How We Define Kindness

I have a colleague at work who, upon leaving to go about her day, will always wave goodbye to me.  “Have a good day,” she says.  “Take care.  Be kind.”

She says it to everyone.  And it’s a sentiment that I hear popping up more and more across the board in personal interactions, in social media, and all over the internet.  Be kind.  Be kind.  Be kind.

It’s tempting to recognize that directive – be kind! – as a particularly Christian mandate.  As Christians, after all, we are called to kindness.  We are instructed to “clothe ourselves with compassion, kindness, humility, gentleness, and patience” (Colossians 3:12).  Kindness is a part of Christian living.

But how we think about and define kindness matters.

The truth is that anyone can be kind – at least in the sense that most people in the world understand the word.  Because for most of the world “kindness” is this: doing nice things for people who deserve or need them when you have the resources.  You don’t have to be a Christian to perform this sort of kindness.  Buddhists, Muslims, pagans, atheists, agnostics, New Age adherents, and any human on the planet earth can practice it.  They can do nice and thoughtful things for others.  “Kindness,” by itself and by this definition, is not distinguishing of Christianity any more than being nice or polite is.  All Christians ought to be kind.  And frankly it is very easy to be kind in this way.

But kindness as Christians practice it must always be coupled with what Jesus asked of us.  And what Jesus asked of us was this: to treat everyone (our neighbor, our enemy, our beloved, our unloved) with the care and grace that we normally reserve only for ourselves, and to put others first always.  As you can see, that takes the secular definition of kindness and reshapes it.  For the Christian, kindness is not just a random nice act or a “good” behavior from a place of abundance toward someone deserving.  Rather, it is consistently engaging both the deserving and the undeserving with the grace, patience, and welcoming love that are the hallmarks of Christ – whether we sit in a place of abundance, a place of lack, or somewhere in between.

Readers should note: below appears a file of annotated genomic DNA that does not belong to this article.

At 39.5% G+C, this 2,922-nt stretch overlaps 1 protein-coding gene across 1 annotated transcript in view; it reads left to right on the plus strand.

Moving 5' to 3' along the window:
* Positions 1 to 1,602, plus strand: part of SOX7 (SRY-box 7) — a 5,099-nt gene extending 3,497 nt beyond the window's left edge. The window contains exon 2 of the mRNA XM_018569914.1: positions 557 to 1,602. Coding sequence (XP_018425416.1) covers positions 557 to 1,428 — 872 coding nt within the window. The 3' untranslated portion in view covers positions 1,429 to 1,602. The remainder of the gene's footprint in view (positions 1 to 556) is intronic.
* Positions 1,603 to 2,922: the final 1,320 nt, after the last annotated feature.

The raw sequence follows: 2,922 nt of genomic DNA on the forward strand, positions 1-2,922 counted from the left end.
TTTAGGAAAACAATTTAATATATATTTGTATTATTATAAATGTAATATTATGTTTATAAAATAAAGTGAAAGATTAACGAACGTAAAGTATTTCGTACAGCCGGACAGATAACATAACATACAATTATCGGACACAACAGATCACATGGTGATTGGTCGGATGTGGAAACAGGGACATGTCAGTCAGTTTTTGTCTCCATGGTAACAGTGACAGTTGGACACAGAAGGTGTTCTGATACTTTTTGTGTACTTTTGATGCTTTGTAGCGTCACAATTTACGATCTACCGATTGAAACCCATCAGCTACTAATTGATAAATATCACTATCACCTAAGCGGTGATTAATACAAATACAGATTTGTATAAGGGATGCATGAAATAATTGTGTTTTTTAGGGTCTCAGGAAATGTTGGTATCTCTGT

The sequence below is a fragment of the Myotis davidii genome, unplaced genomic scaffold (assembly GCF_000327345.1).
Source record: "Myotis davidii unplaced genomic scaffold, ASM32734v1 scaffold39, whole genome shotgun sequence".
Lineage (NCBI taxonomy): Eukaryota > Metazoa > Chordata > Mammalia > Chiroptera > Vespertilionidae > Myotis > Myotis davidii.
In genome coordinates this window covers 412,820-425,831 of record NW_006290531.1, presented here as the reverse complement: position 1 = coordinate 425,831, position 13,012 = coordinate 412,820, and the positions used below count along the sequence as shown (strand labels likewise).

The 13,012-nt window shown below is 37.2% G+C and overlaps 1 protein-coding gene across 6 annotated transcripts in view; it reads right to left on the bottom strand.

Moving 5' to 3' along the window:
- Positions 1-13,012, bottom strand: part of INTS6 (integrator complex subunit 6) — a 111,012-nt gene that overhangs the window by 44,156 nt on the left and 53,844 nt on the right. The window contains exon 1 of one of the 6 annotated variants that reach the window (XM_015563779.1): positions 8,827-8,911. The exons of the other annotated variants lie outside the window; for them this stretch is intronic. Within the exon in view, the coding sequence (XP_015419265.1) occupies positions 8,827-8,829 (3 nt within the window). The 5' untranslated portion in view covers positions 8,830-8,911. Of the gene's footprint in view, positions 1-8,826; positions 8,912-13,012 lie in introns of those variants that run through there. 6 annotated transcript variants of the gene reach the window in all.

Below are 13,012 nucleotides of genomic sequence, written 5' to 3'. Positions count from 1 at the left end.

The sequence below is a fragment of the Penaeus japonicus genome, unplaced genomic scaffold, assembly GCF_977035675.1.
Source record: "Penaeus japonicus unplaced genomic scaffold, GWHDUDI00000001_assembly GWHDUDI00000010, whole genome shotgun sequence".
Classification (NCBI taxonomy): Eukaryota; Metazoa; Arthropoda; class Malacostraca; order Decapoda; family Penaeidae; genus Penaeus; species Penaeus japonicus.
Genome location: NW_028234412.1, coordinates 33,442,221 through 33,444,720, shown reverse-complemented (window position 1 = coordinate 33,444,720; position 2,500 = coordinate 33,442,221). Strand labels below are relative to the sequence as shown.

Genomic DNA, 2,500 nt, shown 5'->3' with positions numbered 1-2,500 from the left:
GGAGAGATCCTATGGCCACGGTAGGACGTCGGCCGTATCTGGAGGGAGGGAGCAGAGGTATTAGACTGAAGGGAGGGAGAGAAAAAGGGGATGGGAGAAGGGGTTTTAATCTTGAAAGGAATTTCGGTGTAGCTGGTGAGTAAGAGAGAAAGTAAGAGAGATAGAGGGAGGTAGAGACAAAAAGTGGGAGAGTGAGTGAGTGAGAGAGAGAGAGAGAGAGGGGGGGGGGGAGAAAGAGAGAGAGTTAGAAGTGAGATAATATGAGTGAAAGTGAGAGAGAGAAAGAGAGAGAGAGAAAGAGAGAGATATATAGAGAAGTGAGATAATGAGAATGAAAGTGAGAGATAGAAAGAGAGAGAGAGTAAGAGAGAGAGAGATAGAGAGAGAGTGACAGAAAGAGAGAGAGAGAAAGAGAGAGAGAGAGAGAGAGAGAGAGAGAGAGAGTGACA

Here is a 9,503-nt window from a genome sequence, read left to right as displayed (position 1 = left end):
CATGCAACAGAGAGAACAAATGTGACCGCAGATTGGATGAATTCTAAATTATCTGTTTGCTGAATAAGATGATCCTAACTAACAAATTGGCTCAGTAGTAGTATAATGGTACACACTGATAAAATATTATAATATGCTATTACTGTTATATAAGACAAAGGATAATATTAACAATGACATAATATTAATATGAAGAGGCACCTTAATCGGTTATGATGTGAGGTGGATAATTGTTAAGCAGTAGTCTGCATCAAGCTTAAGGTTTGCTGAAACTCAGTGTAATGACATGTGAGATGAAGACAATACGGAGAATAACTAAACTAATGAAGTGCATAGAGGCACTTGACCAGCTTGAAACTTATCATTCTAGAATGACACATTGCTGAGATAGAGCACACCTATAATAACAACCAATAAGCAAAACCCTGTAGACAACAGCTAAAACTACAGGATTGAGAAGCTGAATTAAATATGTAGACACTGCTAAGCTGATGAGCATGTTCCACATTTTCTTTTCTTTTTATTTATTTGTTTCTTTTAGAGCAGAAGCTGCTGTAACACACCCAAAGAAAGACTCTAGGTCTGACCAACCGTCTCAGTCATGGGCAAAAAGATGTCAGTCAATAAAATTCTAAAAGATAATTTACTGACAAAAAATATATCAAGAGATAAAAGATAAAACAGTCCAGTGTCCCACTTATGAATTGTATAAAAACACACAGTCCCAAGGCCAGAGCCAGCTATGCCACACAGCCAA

Christian kindness isn’t just “being nice.”  Anybody can be nice.  Christian kindness isn’t just doing nice things for people.  Anybody can do those.  What complements Christian kindness and sets it apart is that it is kindness distributed without regard to merit; kindness given equally to everyone, and especially those perceived as “least” and “last”; kindness that comes not from security in our resources but from security in God’s provision.

And it is a difficult kindness.  To be kind to the liar, to the person who already seems to have everything, to the person who said an unkind thing, to the people with whom we disagree profoundly – that’s hard.  And the secular world says that we don’t have to, because in the secular world “kindness” is a very fluffy, feel-good sort of thing that demands very little of us spiritually.  But engaging in Christian kindness can at times be a rigorous act of discipline, the bending of our very human desires to what God clearly wants us to do for others whether we feel like they deserve it or need it or not.

I’ll close with this.  It’s not wrong for a believer to engage in fluffy, feel-good kindness. I love random acts of kindness, and doing nice things for people who need a lift, and doing my part in making the world a little bit brighter and less miserable. It is actually one of the best and joyful Christlike things we can do. But if that is all our “kindness” ever asks of us, then we’re ignoring God’s mandates and indeed His very identity on earth: the Savior who extended a hand to rich and poor, who elevated those who came last, who Himself took the nature of a servant even to the hateful, the despised, and those who would betray Him in the end.

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5 responses to “How We Define Kindness

  1. I always find it difficult to treat unkind people with kindness, because they think they’ve outsmarted me.

    After one of my spiritual growth spurts: one thought that always popped when I was meting out my justice is “what do ye more than others”

    I still struggle with obeying, but when one of those “unkind” people intimated interest in knowing my own type of christianity; I was taken aback…
    What do you mean? I wondered to myself.
    The person started talking of my kindness bla bla bla.

    Mentally, I was rolling my eyes, If only she knew how many times I wanted to act out and felt restrained by the Holy Spirit.
    It gave me and opening to share Christ.

    So, many times the extent we yield to show kindness the Christ way can be the opening to a hardened soul.
    #end of rambling

    Liked by 2 people

  2. This is a great post and reflects on what does Christian-kindness look like. You’re right, anyone can be nice, what separates us from all of the non-Christians who want to be nice?

    Like

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